I should like to say: you regard it much too much as a matter of course that one can tell anything to anyone. That is to say: we are so much accustomed to communication through language, in conversation, that it looks to us as if the whole point of communication lay in this: someone else grasps the sense of my words ---- which is something mental: he as it were takes it into his own mind. If he then does something further with it as well, that is no part of the immediate purpose of language.

One would like to say "Telling brings it about that he knows that I am in pain; it produces this mental phenomenon; everything else is inessential to the telling." As for what this queer phenomenon of knowledge is ---- there is time enough for that. Mental processes just are queer. (It is as if one said: "The clock tells us the time. What time is, is not yet settled. And as for what one tells the time for ---- that doesn't come in here.") (Wittgenstein, 1953, S. 363)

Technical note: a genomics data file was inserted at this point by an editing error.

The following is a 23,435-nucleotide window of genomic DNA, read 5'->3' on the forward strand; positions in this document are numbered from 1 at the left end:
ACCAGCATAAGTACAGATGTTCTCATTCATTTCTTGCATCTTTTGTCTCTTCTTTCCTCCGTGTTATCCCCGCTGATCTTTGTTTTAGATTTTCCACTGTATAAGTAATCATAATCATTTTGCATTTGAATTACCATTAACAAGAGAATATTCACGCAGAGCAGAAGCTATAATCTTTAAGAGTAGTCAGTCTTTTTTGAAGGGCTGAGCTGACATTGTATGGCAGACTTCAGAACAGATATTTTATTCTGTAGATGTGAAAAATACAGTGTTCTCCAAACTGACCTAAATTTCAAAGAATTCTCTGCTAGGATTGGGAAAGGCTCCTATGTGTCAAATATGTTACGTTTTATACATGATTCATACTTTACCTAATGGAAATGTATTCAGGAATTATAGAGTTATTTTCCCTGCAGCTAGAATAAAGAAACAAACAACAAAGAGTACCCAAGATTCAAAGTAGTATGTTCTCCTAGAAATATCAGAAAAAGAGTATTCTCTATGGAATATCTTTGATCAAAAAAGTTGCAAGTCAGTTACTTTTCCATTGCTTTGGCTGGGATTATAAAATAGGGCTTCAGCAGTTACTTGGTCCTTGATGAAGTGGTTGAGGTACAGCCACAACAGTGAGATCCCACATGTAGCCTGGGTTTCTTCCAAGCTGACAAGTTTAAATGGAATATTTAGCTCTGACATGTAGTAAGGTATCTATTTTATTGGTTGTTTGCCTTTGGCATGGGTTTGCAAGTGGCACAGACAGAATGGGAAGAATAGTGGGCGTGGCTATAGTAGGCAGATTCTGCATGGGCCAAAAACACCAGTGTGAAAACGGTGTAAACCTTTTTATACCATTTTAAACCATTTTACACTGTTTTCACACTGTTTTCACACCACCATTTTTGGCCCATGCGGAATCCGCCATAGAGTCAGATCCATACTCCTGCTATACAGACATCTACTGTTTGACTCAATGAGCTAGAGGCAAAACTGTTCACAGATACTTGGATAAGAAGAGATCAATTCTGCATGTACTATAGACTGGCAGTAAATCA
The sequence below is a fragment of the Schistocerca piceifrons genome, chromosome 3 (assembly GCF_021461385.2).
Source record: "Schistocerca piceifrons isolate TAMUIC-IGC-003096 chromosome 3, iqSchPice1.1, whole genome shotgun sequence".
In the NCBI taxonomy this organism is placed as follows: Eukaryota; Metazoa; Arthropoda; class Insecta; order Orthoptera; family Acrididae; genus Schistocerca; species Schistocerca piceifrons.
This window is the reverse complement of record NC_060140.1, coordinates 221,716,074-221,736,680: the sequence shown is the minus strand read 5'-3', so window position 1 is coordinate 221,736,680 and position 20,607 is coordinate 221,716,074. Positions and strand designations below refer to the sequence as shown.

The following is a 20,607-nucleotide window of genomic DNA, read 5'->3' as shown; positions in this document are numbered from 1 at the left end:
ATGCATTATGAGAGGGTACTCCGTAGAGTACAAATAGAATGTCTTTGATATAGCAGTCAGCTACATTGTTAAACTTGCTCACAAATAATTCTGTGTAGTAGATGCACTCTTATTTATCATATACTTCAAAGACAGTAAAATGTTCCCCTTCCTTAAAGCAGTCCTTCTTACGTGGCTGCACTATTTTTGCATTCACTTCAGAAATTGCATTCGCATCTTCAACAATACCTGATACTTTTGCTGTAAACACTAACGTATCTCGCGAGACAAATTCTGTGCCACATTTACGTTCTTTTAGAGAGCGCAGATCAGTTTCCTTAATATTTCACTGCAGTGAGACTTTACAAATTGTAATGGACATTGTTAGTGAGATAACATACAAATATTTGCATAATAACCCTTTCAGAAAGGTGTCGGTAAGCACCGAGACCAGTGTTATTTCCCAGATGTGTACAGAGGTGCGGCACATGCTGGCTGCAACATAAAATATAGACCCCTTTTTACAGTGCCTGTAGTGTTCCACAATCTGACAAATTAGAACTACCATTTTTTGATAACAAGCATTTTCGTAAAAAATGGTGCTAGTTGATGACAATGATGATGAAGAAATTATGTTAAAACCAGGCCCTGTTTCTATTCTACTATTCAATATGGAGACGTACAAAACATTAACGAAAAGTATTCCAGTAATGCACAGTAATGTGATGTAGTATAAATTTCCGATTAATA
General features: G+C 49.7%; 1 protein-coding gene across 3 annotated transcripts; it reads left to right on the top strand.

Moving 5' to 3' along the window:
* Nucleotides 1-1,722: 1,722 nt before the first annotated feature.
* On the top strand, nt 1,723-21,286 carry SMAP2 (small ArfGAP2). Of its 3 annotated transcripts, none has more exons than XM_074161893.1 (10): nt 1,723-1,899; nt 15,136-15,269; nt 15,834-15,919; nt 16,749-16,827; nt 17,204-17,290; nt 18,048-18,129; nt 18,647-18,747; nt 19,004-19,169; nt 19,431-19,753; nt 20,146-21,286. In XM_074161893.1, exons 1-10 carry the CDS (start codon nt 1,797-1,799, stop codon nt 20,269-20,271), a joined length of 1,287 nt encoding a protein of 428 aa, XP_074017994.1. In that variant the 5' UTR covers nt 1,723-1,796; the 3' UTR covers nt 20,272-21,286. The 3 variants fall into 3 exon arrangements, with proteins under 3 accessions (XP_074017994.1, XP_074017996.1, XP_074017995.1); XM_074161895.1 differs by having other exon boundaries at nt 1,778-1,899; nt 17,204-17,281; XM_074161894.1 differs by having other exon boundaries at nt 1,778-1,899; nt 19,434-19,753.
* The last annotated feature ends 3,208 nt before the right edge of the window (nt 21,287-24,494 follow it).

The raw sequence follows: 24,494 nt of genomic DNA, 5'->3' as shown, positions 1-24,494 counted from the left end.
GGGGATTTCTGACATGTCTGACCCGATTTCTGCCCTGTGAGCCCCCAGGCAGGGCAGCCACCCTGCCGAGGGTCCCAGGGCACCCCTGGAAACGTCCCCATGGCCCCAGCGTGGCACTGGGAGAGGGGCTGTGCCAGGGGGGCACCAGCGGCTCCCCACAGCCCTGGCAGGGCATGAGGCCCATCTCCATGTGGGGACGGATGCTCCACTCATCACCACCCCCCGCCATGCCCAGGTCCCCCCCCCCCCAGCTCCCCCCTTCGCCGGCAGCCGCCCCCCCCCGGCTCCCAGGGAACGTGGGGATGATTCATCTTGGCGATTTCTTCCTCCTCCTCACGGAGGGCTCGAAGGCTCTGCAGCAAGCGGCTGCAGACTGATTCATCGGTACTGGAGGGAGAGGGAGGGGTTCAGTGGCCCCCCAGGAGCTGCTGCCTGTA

1.2 Luhmann on communication

Luhmann seems to (re)construct the theory of communication after the deconstruction of the mental theory by Wittgenstein (The direct influence of Wittgenstein to Luhmann is unverified.) Luhmann emphasizes the difference between information (locutionary act, or what the mental theorists believe to be the mental representation) and its utterance/announcement (illocutionary act, or what the speaker intends the information to mean (what the listener regards as what the speaker intends the information to mean). The difference between information and utterance/announcement is never settled in communicative double contingency. Yet, participants must (or do) show their understanding (perlocutionary act, or their own reaction to the difference of information and utterance/announcement). Communication is regarded by Luhmann as unity of the three different aspects of information, utterance/announcement and understanding. It is not a matter of having a definite intention and encoding/decoding it by linguistic means.